Tobias’ blog focus for 2009
Many of my previous posts have been about open innovation in the biotech industry, which I intend to continue during this year. My opinion is that the future of the biotech market needs to be modified to create an equilibrium in the now asymmetric relationship between large pharma and the (often smaller) biotech players and one of the remedies, in my opinion, will be through gathering and utilizing collective intelligence in platform constructs. This will obviously not be my sole focus as I will try to stay up to date with current events in the biotech industry, and there will hopefully be some in-depth analysis of some business models since I will write a M.Sc. thesis about how roles, relationships and transactions are constructed in intellectualized bio-business fields during this spring. Marcus, Mathias, Johan and Fredrik will also write their M.Sc. theses during this spring so I am guessing that they will contribute with in-depth analyzes in areas that they probably will introduce themselves in upcoming posts.
Wikinomics and FDA’s Priority Review Vouchers
There has finally been some time to catch up with reading during Christmas, and I have read a book which I warmly recommend: Wikinomics (book & blog). The authors have looked at a number of platform constructs with different degrees of openness. Most of the constructs are from the IT market for the obvious reason that the most advanced platforms exist there, but some biotech platforms are also mentioned along with other types of platforms, such as constructs based on governmental data (pollution, crime, etc). The authors, among many other intersting things, stress the importance of managing incentives for platform participants which I think is one of the crucial points that the IMI platform (in my previous blog post) fails to fulfill for small biotech players. Wikonomics mentions Amazon as one of the more successful models where revenues from sales are shared with those joining the platform and contrasts this with Flickr which does not compensate or merit their ‘best’ participants in a satisfactory way (according to the authors).
It was therefore interesting to read the December issue of Nature Biotech (Vol. 26 No. 12 ) where FDA’s new strategy of offering priority vouchers for neglected-disease drugs was described. The new scheme, launched in October as part of the FDA Amendments Act, awards priority review vouchers to any company obtaining FDA approval for a product that prevents or treats a neglected disease. These vouchers can then be used to accelerate approval of any drug in any disease indication by placing a new drug application (NDA) on FDA’s Priority Review list. Undertakings such as this one incentivizes development of neglected-disease drugs by using existing market mechanisms in new ways. It does not feel like a farfetched assumption that these vouchers could become very valuable either as part of a biotech company’s value proposition to a pharma actor or on their own as rights to future value extraction or as negotiation tools. The articles mentions the possibility for larger biotech companies to repurpose their already approved drugs for diseases rife in developing countries, thereby gaining access to priority vouchers to be used for more lucrative programs. The problem however, as usually is the case, is that the incentive is somewhat skewed to favor large pharma more readily than early-stage biotech actors since the development time towards a voucher can be longer than what such actors often can afford.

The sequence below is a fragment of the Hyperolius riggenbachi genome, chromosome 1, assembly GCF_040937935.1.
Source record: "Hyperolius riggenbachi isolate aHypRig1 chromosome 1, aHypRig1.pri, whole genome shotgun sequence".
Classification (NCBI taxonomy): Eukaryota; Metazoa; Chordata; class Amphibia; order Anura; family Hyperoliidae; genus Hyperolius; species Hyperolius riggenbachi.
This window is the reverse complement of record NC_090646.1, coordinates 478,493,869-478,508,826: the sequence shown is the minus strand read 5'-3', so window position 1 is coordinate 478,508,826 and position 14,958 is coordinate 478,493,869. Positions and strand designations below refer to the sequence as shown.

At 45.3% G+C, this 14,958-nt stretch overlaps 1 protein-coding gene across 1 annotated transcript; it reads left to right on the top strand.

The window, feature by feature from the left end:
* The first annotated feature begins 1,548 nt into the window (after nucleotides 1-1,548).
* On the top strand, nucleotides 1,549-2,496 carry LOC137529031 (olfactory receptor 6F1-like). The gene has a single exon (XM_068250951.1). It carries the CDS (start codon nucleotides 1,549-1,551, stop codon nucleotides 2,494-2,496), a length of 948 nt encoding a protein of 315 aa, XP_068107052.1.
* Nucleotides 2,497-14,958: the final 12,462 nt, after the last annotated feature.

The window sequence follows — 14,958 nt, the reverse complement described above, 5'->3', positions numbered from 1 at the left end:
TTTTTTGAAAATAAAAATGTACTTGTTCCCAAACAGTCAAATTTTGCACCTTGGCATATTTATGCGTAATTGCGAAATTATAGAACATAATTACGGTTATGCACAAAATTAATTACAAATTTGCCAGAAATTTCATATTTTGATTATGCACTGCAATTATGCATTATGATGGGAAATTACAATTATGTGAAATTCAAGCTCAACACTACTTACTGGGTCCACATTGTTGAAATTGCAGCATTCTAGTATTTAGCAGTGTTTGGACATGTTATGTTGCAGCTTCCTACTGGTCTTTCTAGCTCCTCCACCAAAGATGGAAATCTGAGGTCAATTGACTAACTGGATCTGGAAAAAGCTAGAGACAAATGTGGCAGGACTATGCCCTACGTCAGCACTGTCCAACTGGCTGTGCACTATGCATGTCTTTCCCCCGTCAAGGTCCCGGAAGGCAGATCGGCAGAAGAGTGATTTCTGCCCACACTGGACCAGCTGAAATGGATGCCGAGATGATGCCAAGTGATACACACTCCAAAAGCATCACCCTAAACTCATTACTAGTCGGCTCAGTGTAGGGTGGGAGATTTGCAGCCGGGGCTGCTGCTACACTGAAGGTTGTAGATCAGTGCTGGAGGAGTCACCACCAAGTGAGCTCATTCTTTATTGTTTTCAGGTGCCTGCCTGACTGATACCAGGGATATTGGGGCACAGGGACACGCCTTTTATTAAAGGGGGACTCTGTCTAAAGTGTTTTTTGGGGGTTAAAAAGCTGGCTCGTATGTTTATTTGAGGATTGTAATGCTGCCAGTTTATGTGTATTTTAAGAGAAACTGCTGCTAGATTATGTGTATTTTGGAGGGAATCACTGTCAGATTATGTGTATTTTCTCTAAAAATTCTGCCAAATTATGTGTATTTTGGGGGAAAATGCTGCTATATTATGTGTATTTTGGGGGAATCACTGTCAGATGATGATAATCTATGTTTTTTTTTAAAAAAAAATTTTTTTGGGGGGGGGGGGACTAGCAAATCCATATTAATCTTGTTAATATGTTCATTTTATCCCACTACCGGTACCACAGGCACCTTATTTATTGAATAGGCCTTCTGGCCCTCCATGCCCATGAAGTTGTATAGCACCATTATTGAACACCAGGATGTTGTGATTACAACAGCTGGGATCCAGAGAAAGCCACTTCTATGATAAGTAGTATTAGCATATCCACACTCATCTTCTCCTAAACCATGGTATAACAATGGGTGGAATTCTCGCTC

The important thing, in my opinion, is to recognize that the market is getting ready for a shift into a knowledge paradigm where collectivization and collaboration will be the governing vehicle to sustainable development. However, the million-dollar-question still remains: how can incentive systems be managed to incentivize small and large actors in open biotech innovation platforms?